Statistically significant differences were found in the upregulation of miRNA-155-5p, miRNA-122-5p, miRNA-21-5p, miRNA-185-3p, miRNA-106a-5p, miRNA-106b-3p, miRNA-34b-3p and miRNA-210-3p between subgroups 1 and 2 and between subgroups 1 and 3. Moreover, there were significant differences in the downregulation of miRNA-141-3p, miRNA-200c-3p, miRNA-30a-5p, miRNA-218-5p, miRNA-429, miRNA-200a-3p and miRNA-200b-3p between subgroups 1 and 2 and between subgroups 1 and 3. However, significantly lower expression of miRNA-135a-5p was found among subgroup 1 and 2, subgroup 2 and 3 and subgroup 1 and 3. Such association was observed in miRNA-135a-5p alone. Therefore, significantly lower expression of miRNA-135a-5p was a distinctive feature of subgroup 3. These data are presented in Figure 2.
Figure 2. Expression levels of microRNAs in subgroups 1, 2 and 3. (A) miRNA-155-5p; (B) miRNA-122-5p; (C) miRNA-21-5p, (D) miRNA-185-3p; (E) miRNA-106a-5p; (F) miRNA-106b-3p; (G) miRNA-34b-3p; (H) miRNA-210-3p; (I) miRNA-141-3p; (J) miRNA-200c-3p; (K) miRNA-135a-5p; (L) miRNA-30a-5p; (M) miRNA-218-5p; (N) miRNA-429; (O) miRNA-200a-3p; (P) miRNA-200b-3p.
Disease (Metachronous Metastasis)-Free Survival and Clinicopathological Findings in the Stratified Subgroups
The rate of metastasis-free cases was 77.1% (74 of 96 ccRCCs). Kaplan–Meier analysis was performed to determine and compare disease (metachronous metastasis)-free survival according to each miRNA expression subgroup. The results showed that the presence of metachronous metastasis was associated with the miRNA expression pattern of subgroup 3 (Figure 3A). Cox proportional hazards analysis was performed to determine and compare the disease-free survival rates. We asked whether the clinicopathological findings and stratified subgroups were independent predictors of patient disease-free survival. Toward that end, we used a univariate analysis for preliminary screening of the variables (Table 4A). This analysis was in turn followed by application of a Cox proportional hazards model. The univariate analysis (Table 4A) identified the following five factors as having an association with an increased rate of metachronous metastasis in patients with ccRCC: Fuhrman grade, necrosis, venous invasion, pT stage, and the miRNA expression subgroup obtained by the cluster analysis. These five factors may be significant predictors of the development of metachronous metastasis.
Figure 3. Kaplan–Meier analyses. (A) The rate of metachronous metastasis according to the miRNA expression subgroup. (B) Association between the presence of metachronous metastasis and the expression level of miRNA-135a-5p. *P < 0.471; †P < 0.003; ‡P < 0.018; §P < 0.016.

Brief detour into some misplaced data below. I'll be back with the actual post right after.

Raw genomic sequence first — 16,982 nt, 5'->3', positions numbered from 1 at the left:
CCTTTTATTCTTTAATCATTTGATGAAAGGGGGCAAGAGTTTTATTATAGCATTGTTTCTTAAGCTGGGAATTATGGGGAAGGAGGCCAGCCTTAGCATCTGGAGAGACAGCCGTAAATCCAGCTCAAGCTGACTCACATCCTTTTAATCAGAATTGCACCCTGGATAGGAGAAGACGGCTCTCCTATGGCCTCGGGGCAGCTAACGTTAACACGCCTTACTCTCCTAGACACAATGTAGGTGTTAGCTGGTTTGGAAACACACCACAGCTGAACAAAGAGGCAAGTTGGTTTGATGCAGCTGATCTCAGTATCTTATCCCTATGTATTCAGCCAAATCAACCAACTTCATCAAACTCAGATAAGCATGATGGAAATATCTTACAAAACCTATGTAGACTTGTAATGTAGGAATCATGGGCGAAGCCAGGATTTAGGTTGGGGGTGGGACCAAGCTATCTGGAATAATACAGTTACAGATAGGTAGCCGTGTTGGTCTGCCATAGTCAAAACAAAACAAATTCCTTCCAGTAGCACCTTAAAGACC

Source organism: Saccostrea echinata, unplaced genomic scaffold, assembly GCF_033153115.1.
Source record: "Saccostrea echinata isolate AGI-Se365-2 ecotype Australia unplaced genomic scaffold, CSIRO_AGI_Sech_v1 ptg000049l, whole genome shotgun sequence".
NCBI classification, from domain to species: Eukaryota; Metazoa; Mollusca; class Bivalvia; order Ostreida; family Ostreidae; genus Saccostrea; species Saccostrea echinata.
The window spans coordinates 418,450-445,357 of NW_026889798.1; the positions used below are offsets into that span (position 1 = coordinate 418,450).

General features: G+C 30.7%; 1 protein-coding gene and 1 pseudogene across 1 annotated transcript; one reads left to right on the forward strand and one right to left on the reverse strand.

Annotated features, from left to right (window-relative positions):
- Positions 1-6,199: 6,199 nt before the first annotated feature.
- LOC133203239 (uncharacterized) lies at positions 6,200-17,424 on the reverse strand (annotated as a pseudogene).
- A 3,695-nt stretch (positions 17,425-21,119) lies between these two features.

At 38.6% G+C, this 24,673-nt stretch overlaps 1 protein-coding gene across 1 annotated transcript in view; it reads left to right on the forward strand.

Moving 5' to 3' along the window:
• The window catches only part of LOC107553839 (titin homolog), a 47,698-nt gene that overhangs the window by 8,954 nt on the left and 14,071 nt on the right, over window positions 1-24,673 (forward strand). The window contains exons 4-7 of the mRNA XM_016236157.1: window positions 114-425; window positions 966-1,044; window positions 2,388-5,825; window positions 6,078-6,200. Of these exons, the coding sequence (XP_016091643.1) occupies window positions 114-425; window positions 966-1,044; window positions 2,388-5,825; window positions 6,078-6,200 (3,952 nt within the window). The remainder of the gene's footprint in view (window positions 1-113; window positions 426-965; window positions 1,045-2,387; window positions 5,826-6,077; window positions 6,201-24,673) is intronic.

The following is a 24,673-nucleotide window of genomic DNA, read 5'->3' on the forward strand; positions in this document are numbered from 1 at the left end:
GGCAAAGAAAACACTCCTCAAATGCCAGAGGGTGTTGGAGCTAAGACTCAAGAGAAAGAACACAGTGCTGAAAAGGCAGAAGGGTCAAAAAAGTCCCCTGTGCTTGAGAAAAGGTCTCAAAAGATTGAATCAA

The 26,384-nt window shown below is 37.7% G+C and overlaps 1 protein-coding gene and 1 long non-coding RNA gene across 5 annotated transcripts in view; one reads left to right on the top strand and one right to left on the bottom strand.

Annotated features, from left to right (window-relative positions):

Table 4A. Univariate analysis of clinicopathological findings and miRNA expression patterns as predictors of metachronous metastasis in clear cell renal cell carcinoma.
Two factors were identified in the multivariate Cox proportional hazards analysis (Table 4B). Tumor subgroup classifications (subgroup 3 vs. 2; subgroup 3 vs. 1) remained significant predictors of disease-free survival, even after controlling for the other variables. pT stage was not a factor contributing to metachronous metastasis after adjusting for the effects of the other factors. Table 4 summarizes those results.
Table 4B. Multivariate analysis of clinicopathological findings and miRNA expression patterns as predictors of metachronous metastasis in clear cell renal cell carcinoma.
Dysregulation of Individual miRNAs
We found that miRNA-135a-5p was an independent factor for differentiating each subgroup, as shown in Figure 2. Kaplan–Meier analysis was performed to compare disease-free survival (in terms of metachronous metastasis) according to miRNA-135a-5p expression and showed that lower expression of miRNA-135a-5p was correlated with the presence of metachronous metastasis (Figure 3B). In univariate analysis, multiple factors, including downregulation of miRNA-135a-5p, Fuhrman grade, tumor necrosis, vascular invasion and pT stage were correlated with metachronous metastasis (Table 5A). Of those, only downregulation of miRNA-135a-5p remained in multivariate analysis (Table 5B). Consequently, a cutoff value for miRNA-135a-5p higher than-1.735 determined by real time PCR was regarded as negative. The data are depicted in Tables 5A,B.
Table 5A. Univariate analysis of clinicopathological findings and expression of miR-135a-5p as predictors of metachronous metastasis in clear cell renal cell carcinoma.
Table 5B. Multivariate analysis of clinicopathological findings and miR-135a-5p expression as predictors of metachronous metastasis in clear cell renal cell carcinoma.
Measurement of the Sensitivity and Specificity of Clear Cell Renal Cell Carcinoma
We determined the cutoff value of miR-135a-5p to assess whether this marker predicted metachronous metastasis in ccRCCs. The selection of cutoff scores for individual miRNAs was based on ROC curve analysis (Supplementary Figure 1). At each expression level, the sensitivity and specificity for the outcome (metachronous metastasis) under study was plotted, thus generating an ROC curve. If an ROC curve was generated from the pairs of weighted mean sensitivities and mean specificities, then discrimination of the program for the presence or absence of the prediction of metachronous metastasis was expressed by the area under the curve (Supplementary Figure 1). The statistical package used was JMP (SAS Institute, Carey, NC, USA). As a result, miR135a-5p was the best predictor of the miRNAs that we examined (AUC 0.675; cutoff value, −1.735) in ccRCC. Consequently, < −1.735 of miRNA-135a-5p determined by real time PCR was regarded as positive.
In the present study, the sensitivity and specificity of miRNA-135a-5p were 45.5 and 81.1%, respectively. In addition, the positive predictive value and the negative predictive value were 41.7 and 83.3%, respectively. The data are depicted in Table 6.